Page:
AMI Restructures Debt…Again
Agreement follows ownership changes.
American Media Inc. is converting almost 25 percent of its outstanding debt into equity holdings for its new owners, the company announced Monday.
The agreement reduces AMI’s $500-million-plus debt load by $121.3 million, and decreases interest expenses by $12.4 million annually. That’ll free the company to go into growth mode, says David Pecker, AMI’s chairman, president and CEO.
"This is the dawn of a new and exciting period of growth for AMI," he says. "Our ability to work with investors who share our strategic vision underscores our commitment to deleverage the balance sheet and focus on reducing the company’s interest expense which allows us to execute an aggressive strategy to transform American Media into a premier lifestyle brands company. My team and I are already moving assertively to execute this strategy with growth capital and we remain focused on continuing the investment in digital growth."
An emphasis on digital isn’t trailblazing, but it’s important for a print-centric publisher like AMI.
According to its 2014 fiscal year annual report, the company relies on print for 57 percent of its revenue, with more than three-quarters of those dollars, or $150 million, coming from the newsstand—a revenue stream that’s drying up fast. Four of AMI’s Top 5 performers (National Enquirer, Star, Shape, OK! And Men’s Fitness) have seen single-copy sales decline. Overall, their sales are down 20.1 percent at the newsstand since 2011, per the Alliance for Audited Media. The closing of Source Interlink Distribution, one of AMI’s biggest distributors, mess didn’t help, though Pecker says distribution will be back on track by the fall.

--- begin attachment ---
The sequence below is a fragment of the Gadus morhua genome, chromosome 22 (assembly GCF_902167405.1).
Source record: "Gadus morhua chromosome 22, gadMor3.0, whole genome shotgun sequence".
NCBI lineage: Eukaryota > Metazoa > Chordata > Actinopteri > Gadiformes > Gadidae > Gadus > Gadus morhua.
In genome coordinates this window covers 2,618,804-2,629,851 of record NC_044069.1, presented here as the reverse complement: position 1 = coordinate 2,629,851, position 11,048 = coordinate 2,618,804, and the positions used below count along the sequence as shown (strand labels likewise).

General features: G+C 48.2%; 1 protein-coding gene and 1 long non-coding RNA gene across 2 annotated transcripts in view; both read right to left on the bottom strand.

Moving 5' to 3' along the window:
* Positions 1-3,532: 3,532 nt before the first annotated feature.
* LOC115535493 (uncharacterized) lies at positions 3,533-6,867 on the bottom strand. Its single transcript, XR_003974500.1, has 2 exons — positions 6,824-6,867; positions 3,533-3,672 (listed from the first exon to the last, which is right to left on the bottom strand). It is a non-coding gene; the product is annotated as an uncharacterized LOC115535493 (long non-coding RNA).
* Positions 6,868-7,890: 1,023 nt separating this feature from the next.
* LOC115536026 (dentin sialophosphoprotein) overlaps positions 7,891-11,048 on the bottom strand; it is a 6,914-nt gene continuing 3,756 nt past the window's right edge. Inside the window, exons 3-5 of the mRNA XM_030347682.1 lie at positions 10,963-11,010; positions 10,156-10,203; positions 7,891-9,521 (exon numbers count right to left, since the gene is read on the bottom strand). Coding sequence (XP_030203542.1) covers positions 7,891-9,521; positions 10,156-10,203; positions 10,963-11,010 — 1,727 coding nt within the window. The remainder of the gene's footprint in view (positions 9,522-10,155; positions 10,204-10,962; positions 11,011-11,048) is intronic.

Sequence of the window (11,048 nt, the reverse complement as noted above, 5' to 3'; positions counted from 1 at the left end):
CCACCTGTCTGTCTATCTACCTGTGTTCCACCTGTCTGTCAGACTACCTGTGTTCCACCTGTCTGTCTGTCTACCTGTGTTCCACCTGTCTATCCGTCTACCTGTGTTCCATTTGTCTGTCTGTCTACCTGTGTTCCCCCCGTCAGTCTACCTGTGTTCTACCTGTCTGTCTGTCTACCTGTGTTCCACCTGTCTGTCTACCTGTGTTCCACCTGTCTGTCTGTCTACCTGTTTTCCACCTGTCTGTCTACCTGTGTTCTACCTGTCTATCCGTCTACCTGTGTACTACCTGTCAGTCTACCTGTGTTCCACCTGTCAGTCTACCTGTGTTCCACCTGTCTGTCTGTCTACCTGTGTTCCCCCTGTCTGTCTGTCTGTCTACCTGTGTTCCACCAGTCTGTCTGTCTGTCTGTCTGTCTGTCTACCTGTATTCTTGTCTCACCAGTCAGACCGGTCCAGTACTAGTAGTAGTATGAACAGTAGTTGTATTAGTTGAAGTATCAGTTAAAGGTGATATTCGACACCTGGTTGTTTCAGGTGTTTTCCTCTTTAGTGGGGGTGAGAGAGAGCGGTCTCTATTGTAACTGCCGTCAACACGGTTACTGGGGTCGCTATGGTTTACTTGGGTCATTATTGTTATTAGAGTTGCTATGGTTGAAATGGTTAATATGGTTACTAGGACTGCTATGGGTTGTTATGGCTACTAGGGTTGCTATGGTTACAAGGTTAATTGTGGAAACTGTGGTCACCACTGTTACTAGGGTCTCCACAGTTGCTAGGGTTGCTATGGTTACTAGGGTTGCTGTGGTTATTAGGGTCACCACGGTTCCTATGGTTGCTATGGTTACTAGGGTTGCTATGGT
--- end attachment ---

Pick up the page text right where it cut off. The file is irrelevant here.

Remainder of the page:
Against that backdrop, digital has been a comparative bright spot. Digital revenue increased 83 percent in FY 2014. But at just $23.1 million, it’s still a small portion of the company’s total earnings (total revenue was $344 million for the period). Pecker tells The Deal Pipeline he’s projecting $60 to $70 million in digital revenue by 2015, though that’s still less than half of what AMI currently generates on the newsstand.
The debt-to-equity swap comes on the heels of a big ownership shift at AMI. Chatham Asset Management and Omega Charitable Partnership, existing stakeholders in the company, recently combined to purchase 100 percent of the business for $2 million in cash and the assumption of $513 million in debt.